This all points to a 'meeting of the minds' one way or the other at some point likely within six months. Sprint-SB can hold out the current positioning ... 'Oh yeah? Let's see your entire hand fellahs.. any more operators out there want to join this card game? - now is the time to join in or be left out'
That leads up to Sprint-SB probably being led up to a point where there is no legal requirement and no directly mandated regulatory requirement, but it will make sense to slightly sweeten the deal.. at a point where investors patience is at a fracture point, everyone has thrown their cards on the table, and the chump-change difference is palatable.
... and I most certainly don't, Hesse has uccessfully slapped some of CLWR's biggest proponents into submission. I'm disappointed to see 'value' investors who once talked about this gold mine while at $5, $6, $7, talk about being happy with $3.5 to $4. The assets have only appreciated since then, yet Hesse has many thanking him for half. I get it, yet disappointed.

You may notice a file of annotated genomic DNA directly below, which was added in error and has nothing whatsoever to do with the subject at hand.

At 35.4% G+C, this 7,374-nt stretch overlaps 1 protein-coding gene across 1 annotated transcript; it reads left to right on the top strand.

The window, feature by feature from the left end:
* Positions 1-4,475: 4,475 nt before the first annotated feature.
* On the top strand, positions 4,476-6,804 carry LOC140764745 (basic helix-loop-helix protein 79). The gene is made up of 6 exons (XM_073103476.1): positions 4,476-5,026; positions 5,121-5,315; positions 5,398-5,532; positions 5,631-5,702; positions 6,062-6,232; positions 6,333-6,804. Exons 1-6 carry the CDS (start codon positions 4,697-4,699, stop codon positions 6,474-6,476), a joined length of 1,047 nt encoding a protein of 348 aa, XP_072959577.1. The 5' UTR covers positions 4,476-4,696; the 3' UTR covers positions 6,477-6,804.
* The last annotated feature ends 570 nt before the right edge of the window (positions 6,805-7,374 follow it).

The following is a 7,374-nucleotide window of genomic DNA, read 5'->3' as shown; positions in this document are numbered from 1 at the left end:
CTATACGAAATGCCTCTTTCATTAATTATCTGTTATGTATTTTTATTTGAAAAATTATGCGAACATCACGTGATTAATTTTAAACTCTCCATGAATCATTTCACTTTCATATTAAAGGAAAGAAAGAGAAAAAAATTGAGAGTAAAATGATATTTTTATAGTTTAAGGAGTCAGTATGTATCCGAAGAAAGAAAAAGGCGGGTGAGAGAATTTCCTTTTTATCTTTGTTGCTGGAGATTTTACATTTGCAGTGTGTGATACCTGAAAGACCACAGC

... may have been ugly and unfair to minority shareholders who helped to finance clearwire's infrastructure, but it's fair to say that Hesse was successful in driving the fair value of this company down.
By creating an inter-dependence between clearwire and sprint... but never letting up on clearwire enough for clearwire to succeed, he essentially set the table for him to steal clearwire's spectrum from hapless minority shareholders.
Most companies with such subsidiaries are far more ethical than Dan Hesse and indeed, if Hesse had teamed with clearwire in more of a positive way, Sprint would likely have fared better as a going concern... but that's negated by the softbank "payday" that will allow sprint to catch up by delivering the severed head of clearwire on a platter for softbank while softbank pays sprint a premium for the opportunity to acquire clearwire for a ridiculous price.
Hesse thought he had destroyed clearwire to enough of a degree that $2.97 would be sufficient to steal the company... obviously, he guessed wrong and softbank underestimated the savvy of minority shareholders who are now flexing their collective muscle to create softbank's worst nightmare in all of this.... a "stalemate".